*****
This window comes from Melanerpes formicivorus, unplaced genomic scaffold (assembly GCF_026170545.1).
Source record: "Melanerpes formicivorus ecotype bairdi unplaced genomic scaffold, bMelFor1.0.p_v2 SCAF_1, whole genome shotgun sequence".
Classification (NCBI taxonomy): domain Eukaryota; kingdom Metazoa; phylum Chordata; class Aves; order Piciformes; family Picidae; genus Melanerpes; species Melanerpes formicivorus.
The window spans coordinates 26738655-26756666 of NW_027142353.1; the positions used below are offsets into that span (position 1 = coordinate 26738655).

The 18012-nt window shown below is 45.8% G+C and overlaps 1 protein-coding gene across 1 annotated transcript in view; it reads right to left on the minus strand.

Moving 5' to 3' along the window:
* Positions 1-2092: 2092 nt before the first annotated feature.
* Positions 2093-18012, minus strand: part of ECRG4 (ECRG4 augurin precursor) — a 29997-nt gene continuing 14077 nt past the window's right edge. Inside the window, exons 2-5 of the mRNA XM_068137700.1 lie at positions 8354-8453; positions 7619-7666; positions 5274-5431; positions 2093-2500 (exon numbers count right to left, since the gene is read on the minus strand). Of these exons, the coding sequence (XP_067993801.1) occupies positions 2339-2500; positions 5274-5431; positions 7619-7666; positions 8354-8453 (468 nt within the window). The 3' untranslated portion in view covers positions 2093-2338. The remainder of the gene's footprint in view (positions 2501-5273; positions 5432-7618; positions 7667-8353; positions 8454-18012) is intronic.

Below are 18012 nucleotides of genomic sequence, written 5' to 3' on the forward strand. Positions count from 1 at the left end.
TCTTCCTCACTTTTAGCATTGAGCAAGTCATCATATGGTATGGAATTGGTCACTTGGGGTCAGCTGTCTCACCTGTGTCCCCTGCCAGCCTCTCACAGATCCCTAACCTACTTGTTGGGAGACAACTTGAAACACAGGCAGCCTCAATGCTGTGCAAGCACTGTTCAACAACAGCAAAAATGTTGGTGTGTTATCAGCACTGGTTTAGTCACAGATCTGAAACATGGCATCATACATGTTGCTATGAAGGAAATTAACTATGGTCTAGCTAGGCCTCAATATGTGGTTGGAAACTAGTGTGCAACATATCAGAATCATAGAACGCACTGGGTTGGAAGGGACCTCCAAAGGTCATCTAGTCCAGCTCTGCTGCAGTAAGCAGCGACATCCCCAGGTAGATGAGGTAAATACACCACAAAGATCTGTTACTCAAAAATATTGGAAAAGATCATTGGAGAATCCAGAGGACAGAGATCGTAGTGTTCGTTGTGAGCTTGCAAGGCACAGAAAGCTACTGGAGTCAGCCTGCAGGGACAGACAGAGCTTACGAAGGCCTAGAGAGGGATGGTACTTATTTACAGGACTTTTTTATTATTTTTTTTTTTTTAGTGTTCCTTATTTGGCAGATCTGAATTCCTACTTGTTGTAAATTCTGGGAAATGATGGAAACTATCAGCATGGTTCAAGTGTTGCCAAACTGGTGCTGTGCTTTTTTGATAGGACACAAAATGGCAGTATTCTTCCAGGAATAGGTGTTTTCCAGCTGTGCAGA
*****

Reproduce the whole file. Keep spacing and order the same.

This window comes from Melanerpes formicivorus, unplaced genomic scaffold (assembly GCF_026170545.1).
Source record: "Melanerpes formicivorus ecotype bairdi unplaced genomic scaffold, bMelFor1.0.p_v2 SCAF_1, whole genome shotgun sequence".
Classification (NCBI taxonomy): domain Eukaryota; kingdom Metazoa; phylum Chordata; class Aves; order Piciformes; family Picidae; genus Melanerpes; species Melanerpes formicivorus.
The window spans coordinates 26738655-26756666 of NW_027142353.1; the positions used below are offsets into that span (position 1 = coordinate 26738655).

The 18012-nt window shown below is 45.8% G+C and overlaps 1 protein-coding gene across 1 annotated transcript in view; it reads right to left on the minus strand.

Moving 5' to 3' along the window:
* Positions 1-2092: 2092 nt before the first annotated feature.
* Positions 2093-18012, minus strand: part of ECRG4 (ECRG4 augurin precursor) — a 29997-nt gene continuing 14077 nt past the window's right edge. Inside the window, exons 2-5 of the mRNA XM_068137700.1 lie at positions 8354-8453; positions 7619-7666; positions 5274-5431; positions 2093-2500 (exon numbers count right to left, since the gene is read on the minus strand). Of these exons, the coding sequence (XP_067993801.1) occupies positions 2339-2500; positions 5274-5431; positions 7619-7666; positions 8354-8453 (468 nt within the window). The 3' untranslated portion in view covers positions 2093-2338. The remainder of the gene's footprint in view (positions 2501-5273; positions 5432-7618; positions 7667-8353; positions 8454-18012) is intronic.

Below are 18012 nucleotides of genomic sequence, written 5' to 3' on the forward strand. Positions count from 1 at the left end.
TCTTCCTCACTTTTAGCATTGAGCAAGTCATCATATGGTATGGAATTGGTCACTTGGGGTCAGCTGTCTCACCTGTGTCCCCTGCCAGCCTCTCACAGATCCCTAACCTACTTGTTGGGAGACAACTTGAAACACAGGCAGCCTCAATGCTGTGCAAGCACTGTTCAACAACAGCAAAAATGTTGGTGTGTTATCAGCACTGGTTTAGTCACAGATCTGAAACATGGCATCATACATGTTGCTATGAAGGAAATTAACTATGGTCTAGCTAGGCCTCAATATGTGGTTGGAAACTAGTGTGCAACATATCAGAATCATAGAACGCACTGGGTTGGAAGGGACCTCCAAAGGTCATCTAGTCCAGCTCTGCTGCAGTAAGCAGCGACATCCCCAGGTAGATGAGGTAAATACACCACAAAGATCTGTTACTCAAAAATATTGGAAAAGATCATTGGAGAATCCAGAGGACAGAGATCGTAGTGTTCGTTGTGAGCTTGCAAGGCACAGAAAGCTACTGGAGTCAGCCTGCAGGGACAGACAGAGCTTACGAAGGCCTAGAGAGGGATGGTACTTATTTACAGGACTTTTTTATTATTTTTTTTTTTTTAGTGTTCCTTATTTGGCAGATCTGAATTCCTACTTGTTGTAAATTCTGGGAAATGATGGAAACTATCAGCATGGTTCAAGTGTTGCCAAACTGGTGCTGTGCTTTTTTGATAGGACACAAAATGGCAGTATTCTTCCAGGAATAGGTGTTTTCCAGCTGTGCAGA